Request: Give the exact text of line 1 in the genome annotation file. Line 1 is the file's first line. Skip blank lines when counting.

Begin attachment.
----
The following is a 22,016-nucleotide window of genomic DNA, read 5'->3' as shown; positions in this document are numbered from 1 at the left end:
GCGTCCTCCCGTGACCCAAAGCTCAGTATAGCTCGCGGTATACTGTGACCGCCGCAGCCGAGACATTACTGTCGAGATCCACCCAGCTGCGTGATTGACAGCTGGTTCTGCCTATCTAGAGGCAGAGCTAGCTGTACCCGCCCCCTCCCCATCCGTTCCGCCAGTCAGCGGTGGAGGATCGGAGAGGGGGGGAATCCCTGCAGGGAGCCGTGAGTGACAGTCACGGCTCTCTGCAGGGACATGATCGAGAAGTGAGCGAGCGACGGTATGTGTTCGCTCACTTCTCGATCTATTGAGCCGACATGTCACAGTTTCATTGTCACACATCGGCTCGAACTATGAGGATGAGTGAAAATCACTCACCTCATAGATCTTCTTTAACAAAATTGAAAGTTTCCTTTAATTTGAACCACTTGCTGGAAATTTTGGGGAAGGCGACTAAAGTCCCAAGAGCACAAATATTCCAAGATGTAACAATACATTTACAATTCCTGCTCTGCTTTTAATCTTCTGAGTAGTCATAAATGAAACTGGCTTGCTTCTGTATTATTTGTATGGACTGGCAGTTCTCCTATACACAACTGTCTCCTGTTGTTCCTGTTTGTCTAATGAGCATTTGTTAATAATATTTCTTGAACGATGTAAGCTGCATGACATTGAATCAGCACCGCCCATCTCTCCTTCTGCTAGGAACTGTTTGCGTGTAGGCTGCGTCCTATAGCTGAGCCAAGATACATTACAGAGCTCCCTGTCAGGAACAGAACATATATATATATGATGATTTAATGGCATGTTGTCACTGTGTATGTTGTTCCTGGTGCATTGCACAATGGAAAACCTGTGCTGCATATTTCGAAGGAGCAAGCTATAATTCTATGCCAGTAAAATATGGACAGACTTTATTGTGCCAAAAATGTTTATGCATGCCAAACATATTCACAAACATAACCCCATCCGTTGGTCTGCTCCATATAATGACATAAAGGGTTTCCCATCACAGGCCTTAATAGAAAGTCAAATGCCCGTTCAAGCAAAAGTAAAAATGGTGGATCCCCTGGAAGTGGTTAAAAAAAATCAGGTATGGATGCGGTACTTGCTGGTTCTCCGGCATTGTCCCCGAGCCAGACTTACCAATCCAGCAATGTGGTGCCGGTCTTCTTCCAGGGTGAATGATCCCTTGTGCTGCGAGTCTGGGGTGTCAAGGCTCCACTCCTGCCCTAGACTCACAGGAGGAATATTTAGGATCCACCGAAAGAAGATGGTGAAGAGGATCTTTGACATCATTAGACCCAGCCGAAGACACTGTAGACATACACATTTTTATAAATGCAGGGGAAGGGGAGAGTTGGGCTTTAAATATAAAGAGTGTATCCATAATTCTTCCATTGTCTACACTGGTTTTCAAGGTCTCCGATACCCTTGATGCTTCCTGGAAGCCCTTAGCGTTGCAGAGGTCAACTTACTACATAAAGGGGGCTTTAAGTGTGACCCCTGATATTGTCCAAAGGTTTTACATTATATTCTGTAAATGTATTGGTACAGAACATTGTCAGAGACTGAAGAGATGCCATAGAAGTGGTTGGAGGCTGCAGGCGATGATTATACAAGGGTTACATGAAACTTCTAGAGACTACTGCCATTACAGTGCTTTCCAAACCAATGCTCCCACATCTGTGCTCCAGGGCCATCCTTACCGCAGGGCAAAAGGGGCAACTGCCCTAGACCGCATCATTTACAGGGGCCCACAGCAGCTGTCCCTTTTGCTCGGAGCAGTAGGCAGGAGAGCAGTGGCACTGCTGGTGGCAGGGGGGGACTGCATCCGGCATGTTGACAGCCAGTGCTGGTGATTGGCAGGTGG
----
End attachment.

The following is a 22,016-nucleotide window of genomic DNA, read 5'->3' as shown; positions in this document are numbered from 1 at the left end: